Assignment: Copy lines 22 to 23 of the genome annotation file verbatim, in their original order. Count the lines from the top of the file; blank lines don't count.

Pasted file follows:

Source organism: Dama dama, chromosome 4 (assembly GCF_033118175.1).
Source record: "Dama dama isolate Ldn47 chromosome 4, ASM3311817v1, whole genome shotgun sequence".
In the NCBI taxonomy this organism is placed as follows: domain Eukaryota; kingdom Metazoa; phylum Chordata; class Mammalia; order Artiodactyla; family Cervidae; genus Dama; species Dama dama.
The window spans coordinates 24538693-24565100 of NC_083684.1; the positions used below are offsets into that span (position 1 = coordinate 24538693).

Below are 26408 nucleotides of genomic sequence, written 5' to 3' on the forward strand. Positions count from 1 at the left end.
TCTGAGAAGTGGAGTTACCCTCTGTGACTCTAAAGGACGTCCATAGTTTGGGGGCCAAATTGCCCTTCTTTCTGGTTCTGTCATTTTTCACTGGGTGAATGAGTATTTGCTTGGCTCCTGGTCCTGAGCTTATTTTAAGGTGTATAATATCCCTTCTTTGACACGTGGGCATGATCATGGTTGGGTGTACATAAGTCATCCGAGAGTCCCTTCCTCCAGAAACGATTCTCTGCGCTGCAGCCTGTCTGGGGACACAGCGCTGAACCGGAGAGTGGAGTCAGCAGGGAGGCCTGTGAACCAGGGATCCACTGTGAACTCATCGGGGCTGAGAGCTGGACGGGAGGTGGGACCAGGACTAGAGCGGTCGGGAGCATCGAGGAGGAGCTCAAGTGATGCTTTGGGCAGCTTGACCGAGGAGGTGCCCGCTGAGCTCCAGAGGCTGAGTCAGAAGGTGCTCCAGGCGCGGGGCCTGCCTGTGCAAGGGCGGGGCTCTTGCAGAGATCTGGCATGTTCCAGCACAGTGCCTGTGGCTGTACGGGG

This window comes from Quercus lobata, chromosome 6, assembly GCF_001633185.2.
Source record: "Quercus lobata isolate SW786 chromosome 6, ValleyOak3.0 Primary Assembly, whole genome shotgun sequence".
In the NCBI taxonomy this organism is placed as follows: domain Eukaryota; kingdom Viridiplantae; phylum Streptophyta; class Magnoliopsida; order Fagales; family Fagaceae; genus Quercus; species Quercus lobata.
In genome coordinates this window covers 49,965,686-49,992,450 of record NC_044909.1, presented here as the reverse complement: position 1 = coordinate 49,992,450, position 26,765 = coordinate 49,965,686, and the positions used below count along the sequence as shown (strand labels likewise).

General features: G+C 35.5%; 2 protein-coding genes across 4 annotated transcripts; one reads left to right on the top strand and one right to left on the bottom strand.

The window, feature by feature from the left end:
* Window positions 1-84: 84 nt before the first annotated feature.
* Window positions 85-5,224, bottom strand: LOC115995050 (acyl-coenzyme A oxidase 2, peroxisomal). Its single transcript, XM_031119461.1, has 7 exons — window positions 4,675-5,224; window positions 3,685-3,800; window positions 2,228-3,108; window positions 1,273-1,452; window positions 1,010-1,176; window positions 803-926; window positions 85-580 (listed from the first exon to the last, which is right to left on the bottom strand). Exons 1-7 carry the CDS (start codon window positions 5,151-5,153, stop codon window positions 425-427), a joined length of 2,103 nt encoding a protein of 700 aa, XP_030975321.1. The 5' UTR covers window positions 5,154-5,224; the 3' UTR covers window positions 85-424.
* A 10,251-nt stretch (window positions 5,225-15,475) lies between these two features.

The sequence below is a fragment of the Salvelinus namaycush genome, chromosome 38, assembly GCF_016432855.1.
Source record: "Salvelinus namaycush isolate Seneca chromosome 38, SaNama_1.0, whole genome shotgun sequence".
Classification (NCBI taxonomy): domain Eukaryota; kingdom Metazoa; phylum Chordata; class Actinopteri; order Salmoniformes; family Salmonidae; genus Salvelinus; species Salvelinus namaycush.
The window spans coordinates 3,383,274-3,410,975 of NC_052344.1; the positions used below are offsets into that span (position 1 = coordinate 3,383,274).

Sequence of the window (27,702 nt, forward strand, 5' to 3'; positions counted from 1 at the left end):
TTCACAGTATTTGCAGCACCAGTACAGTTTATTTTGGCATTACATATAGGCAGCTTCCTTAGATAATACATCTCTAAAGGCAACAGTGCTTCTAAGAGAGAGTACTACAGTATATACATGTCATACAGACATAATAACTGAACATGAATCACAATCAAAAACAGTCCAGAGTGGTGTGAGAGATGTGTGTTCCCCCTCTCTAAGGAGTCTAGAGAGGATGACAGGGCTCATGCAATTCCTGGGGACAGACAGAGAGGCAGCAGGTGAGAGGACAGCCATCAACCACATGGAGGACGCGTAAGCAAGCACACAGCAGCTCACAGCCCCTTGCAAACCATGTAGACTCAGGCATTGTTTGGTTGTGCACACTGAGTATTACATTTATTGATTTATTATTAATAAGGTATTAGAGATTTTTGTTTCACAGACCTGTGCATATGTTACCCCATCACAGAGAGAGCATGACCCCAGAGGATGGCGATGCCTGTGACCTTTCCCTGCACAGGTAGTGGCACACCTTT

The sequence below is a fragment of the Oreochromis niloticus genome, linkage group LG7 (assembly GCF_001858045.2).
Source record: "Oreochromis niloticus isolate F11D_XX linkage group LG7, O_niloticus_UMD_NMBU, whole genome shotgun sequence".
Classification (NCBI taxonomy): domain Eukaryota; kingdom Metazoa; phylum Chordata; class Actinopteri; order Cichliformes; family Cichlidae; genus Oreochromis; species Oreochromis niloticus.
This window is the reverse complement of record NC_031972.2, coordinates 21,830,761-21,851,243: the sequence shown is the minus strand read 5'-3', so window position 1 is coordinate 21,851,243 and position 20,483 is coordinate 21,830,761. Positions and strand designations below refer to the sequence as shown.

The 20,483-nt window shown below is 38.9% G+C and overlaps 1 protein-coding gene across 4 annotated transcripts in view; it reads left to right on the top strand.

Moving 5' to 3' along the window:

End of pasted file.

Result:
The sequence below is a fragment of the Oreochromis niloticus genome, linkage group LG7 (assembly GCF_001858045.2).
Source record: "Oreochromis niloticus isolate F11D_XX linkage group LG7, O_niloticus_UMD_NMBU, whole genome shotgun sequence".